Look it up on YouTube and give it a listen, and you'll see what I mean. I would be the red album cover with black words, Sammy Hagar: All Night Long. That's rock and roll, my friend. That is rock and roll.

watchtower said...

Scarlett Johansson > Yowza!

watchtower said...

I didn't realize Sammy Hagar wrote that song, I had always associated it with Rick Springfield.

getyourselfconnected said...

I once lost a $300 bet with my wife because I thought "Dont fear the reaper" was a grateful dead song. I am musically challenged except in areas I know! Great song, thanks for the request!

please do not oogle Mrs. Disconnect in that way! How rude!

GawainsGhost said...

GYC, I saw Blue Oyster Cult perform that song when they opened for Black Sabbath on the Heaven and Hell tour. Both were excellent. Yet another in the long list of great concerts I've seen.

WT, Rick Springfield was a cover artist. He looked good on camera and could play, and he knew how to pick a good song. But I doubt he ever did anything original in his life.

Look up Sammy Hagar, All Night Long on YouTube. You won't be disappointed. It's everything rock and roll was meant to be.

Oh, and GYC, how could you possibly think that "Don't Fear the Reaper" was a Grateful Dead song? Obviously, you don't know the Dead.

Dave in Denver said...

Whoa! I have thought about U2 Boy for a LONG time. Reminds me of college. Real old time U2 fans think Boy was U2's best album.

getyourselfconnected said...

I know, I am lost on music history. I have seen live Iron Maiden(2), Black Sabbath(1), Ozzy(8), Rage Against the Machine(1), Garth Brooks(1), No Doubt(1), and Depeche Modde(1) so yes I may be a little off!

That U2 song rocked, loved it.

TomOfTheNorth said...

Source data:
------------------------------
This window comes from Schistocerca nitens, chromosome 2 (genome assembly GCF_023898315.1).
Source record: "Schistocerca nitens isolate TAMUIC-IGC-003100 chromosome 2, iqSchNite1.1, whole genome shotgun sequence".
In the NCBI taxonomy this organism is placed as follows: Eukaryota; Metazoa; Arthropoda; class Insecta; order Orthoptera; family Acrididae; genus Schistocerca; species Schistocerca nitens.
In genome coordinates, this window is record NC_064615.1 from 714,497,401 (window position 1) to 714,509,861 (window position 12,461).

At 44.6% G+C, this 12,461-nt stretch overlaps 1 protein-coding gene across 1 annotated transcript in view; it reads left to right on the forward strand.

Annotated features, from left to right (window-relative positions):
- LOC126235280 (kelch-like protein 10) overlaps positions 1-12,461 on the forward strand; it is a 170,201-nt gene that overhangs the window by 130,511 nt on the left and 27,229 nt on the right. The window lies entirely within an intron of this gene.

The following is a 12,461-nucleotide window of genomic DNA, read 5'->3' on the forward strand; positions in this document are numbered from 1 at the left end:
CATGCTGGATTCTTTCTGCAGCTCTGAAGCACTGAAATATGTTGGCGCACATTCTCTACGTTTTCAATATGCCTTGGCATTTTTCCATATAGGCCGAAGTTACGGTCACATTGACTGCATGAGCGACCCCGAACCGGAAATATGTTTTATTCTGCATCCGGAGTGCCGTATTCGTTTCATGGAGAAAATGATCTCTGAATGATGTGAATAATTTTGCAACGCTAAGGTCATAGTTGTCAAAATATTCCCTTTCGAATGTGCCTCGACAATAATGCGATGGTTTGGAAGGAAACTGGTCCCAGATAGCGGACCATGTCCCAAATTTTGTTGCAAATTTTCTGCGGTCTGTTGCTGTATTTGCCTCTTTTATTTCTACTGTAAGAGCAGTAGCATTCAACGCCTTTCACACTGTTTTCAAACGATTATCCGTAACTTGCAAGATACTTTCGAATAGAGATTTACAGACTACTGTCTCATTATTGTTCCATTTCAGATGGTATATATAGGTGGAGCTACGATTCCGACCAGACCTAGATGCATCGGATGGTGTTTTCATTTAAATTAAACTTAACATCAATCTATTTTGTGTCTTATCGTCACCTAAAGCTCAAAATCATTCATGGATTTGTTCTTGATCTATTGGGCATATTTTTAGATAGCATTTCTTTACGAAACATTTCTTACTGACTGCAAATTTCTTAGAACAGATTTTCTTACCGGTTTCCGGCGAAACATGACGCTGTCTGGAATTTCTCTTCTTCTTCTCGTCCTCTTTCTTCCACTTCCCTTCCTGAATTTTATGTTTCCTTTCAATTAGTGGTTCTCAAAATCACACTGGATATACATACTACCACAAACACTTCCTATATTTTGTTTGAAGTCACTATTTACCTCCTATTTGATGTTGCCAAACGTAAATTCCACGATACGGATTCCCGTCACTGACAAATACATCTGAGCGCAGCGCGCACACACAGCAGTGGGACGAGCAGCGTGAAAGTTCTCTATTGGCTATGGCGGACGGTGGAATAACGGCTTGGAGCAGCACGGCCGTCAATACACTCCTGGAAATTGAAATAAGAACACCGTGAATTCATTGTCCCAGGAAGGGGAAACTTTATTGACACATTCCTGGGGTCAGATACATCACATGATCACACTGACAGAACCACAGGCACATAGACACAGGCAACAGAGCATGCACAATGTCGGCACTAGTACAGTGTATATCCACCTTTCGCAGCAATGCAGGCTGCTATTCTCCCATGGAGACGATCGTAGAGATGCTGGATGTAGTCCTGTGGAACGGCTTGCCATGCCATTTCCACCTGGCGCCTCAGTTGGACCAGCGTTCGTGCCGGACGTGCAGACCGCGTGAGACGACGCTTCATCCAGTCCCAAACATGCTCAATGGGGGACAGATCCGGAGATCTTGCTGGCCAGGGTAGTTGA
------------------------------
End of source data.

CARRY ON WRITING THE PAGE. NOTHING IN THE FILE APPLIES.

Hi Connected,

Nice line-up! Lots of memories being triggered. BTW, had a problem scrolling down yer page. Seems to, er, stick on

So I've got a little beta project I've started - a new blog to complement OTCB.It's called The Looming Doom and it's similar in style to OTCB but more, um, Doomy in content:

2 short posts up for your perusal....

New OTCB out tomorrow - it's dumb but a topic I like to rant on....

The Zep just finished. THAT WAS SWEET!

GawainsGhost said...

Hmmm. Concerts I have seen (not inclusive, but the biggest names):

Kiss (15 times).
Black Sabbath (5 times).
Grateful Dead (2 times).
Psychedelic Furs.
Talking Heads.
Gang of Four.
U2 (on their first US tour).
Rolling Stones.
ZZ Top.
Stevie Ray Vaughn.
David Gilmore.
Jerry Lee Lewis.
Van Morrison.
Judas Priest (at the Oz Fest).

There were many others, but I never got to see the Beatles, Led Zeppelin, Lynyrd Skynyrd, AC/DC, the Eagles, Steely Dan, or Pink Floyd. I did get to see the Fabulous Thunderbirds and the B-52s though.

watchtower said...

GYSC said:

please do not oogle Mrs. Disconnect in that way! How rude!"

Sorry GYSC I couldn't help myself, you are indeed a lucky man.

Early U2 is golden, the stuff that they have releaed recently, not so much IMO.